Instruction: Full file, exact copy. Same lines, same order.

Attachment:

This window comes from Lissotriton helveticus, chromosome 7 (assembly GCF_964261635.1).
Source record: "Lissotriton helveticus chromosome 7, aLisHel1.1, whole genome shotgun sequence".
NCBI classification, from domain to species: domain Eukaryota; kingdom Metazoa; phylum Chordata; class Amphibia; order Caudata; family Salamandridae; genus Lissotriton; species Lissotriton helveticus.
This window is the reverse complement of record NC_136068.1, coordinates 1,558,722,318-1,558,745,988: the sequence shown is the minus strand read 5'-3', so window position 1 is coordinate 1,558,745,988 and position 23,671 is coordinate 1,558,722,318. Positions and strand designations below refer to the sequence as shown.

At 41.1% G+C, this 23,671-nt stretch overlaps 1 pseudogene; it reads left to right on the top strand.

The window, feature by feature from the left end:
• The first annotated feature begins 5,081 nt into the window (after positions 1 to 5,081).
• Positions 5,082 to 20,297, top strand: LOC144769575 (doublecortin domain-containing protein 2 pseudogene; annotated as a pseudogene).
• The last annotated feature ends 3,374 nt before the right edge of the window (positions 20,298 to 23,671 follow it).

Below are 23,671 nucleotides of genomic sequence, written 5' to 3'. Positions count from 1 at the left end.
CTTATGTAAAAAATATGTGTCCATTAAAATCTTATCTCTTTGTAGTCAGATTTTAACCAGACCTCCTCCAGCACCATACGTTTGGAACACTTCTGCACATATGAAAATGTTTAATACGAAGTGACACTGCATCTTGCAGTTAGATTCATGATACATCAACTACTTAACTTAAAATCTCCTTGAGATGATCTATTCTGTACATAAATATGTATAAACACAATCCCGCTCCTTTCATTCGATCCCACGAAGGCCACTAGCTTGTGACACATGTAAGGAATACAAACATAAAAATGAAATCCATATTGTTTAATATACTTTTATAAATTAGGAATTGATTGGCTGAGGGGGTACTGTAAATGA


This window comes from Lissotriton helveticus, chromosome 7 (assembly GCF_964261635.1).
Source record: "Lissotriton helveticus chromosome 7, aLisHel1.1, whole genome shotgun sequence".
NCBI classification, from domain to species: domain Eukaryota; kingdom Metazoa; phylum Chordata; class Amphibia; order Caudata; family Salamandridae; genus Lissotriton; species Lissotriton helveticus.
This window is the reverse complement of record NC_136068.1, coordinates 1,558,722,318-1,558,745,988: the sequence shown is the minus strand read 5'-3', so window position 1 is coordinate 1,558,745,988 and position 23,671 is coordinate 1,558,722,318. Positions and strand designations below refer to the sequence as shown.

At 41.1% G+C, this 23,671-nt stretch overlaps 1 pseudogene; it reads left to right on the top strand.

The window, feature by feature from the left end:
• The first annotated feature begins 5,081 nt into the window (after positions 1 to 5,081).
• Positions 5,082 to 20,297, top strand: LOC144769575 (doublecortin domain-containing protein 2 pseudogene; annotated as a pseudogene).
• The last annotated feature ends 3,374 nt before the right edge of the window (positions 20,298 to 23,671 follow it).

Below are 23,671 nucleotides of genomic sequence, written 5' to 3'. Positions count from 1 at the left end.
CTTATGTAAAAAATATGTGTCCATTAAAATCTTATCTCTTTGTAGTCAGATTTTAACCAGACCTCCTCCAGCACCATACGTTTGGAACACTTCTGCACATATGAAAATGTTTAATACGAAGTGACACTGCATCTTGCAGTTAGATTCATGATACATCAACTACTTAACTTAAAATCTCCTTGAGATGATCTATTCTGTACATAAATATGTATAAACACAATCCCGCTCCTTTCATTCGATCCCACGAAGGCCACTAGCTTGTGACACATGTAAGGAATACAAACATAAAAATGAAATCCATATTGTTTAATATACTTTTATAAATTAGGAATTGATTGGCTGAGGGGGTACTGTAAATGA